• The Wigwam Motel is pictured in Holbrook, Ariz., on Oct 16, 2016.
  • Polly Velie is pictured in Arizona on Oct. 17, 2016. When asked about issues important to her in the election Velie said, “National security and economic security and striking a balance with all cultures and educations.”
  • Visitors are pictured, including through a reflection, as they walk around Grand Canyon National Park in Arizona on Oct. 17, 2016.
  • Damon Clarke, chairman of the Hualapai Nation, is pictured at the Hualapai Tribal Headquarters in Peach Springs, Ariz. on Oct. 17, 2016. “We wonder how the new administration is going to be with Native American issues. We had a good 8 years with the Obama Administration. We hear what Trump is saying and wonder what immigrants he is talking about as in our eyes he is an immigrant along with all who came after Columbus.”
  • Dave McLeod is pictured on Route 66 in Seligman, Ariz., on Oct 17, 2016. “The economy, jobs and the border.”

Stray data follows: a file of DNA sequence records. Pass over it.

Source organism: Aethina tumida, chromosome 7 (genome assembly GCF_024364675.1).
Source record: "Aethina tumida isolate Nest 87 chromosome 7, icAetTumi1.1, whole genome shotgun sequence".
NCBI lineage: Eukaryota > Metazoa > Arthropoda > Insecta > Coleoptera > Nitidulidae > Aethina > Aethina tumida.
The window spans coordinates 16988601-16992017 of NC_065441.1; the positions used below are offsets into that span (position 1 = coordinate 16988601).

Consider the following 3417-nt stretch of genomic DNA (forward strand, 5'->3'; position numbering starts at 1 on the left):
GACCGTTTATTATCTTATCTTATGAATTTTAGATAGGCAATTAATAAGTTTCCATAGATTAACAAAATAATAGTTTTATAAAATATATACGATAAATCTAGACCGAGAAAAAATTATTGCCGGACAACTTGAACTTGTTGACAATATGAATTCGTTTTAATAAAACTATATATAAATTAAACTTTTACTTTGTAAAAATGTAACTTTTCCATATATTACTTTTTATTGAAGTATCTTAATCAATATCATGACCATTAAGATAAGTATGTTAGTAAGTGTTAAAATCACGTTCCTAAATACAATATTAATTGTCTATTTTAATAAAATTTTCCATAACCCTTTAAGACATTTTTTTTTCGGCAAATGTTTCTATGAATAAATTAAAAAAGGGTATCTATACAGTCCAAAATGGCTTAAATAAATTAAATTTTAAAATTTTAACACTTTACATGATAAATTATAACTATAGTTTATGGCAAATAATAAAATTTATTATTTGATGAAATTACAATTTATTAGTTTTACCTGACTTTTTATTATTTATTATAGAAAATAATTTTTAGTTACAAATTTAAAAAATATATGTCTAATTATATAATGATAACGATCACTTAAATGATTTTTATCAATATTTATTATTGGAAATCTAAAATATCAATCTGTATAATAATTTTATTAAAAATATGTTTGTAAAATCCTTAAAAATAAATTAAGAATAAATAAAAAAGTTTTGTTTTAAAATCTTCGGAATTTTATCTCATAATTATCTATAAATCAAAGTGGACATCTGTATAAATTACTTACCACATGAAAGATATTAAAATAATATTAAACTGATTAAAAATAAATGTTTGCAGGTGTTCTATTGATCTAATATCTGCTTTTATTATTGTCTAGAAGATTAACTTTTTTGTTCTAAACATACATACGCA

• When asked about the election on Oct. 18, 2016, Don McElroy at the VFW in Dolan Springs, Ariz. said, “Our country can’t afford having either one elected. And Hillary was already president for four years so we have seen how that worked. “
  • Margarette Kilton in Dolan Springs, Ariz. on Oct. 18, 2016 said, “I’d like to see our country getting back to being great. And I’m not talking about either candidate so I’m worried for my country.”
  • Dolan Springs, Ariz. on Oct. 18. 2016.
  • Asked about the election on Oct. 18, 2016, Chris Wagner, owner of The Gun Shop in Kingman, Ariz. said, “Gun control is a big issue, of course, but I think it gets too much attention in elections. In my opinion politicians use it to get votes. The big thing in this election wouldn’t be the election of president but what that president does when there is a Supreme Court vacancy.”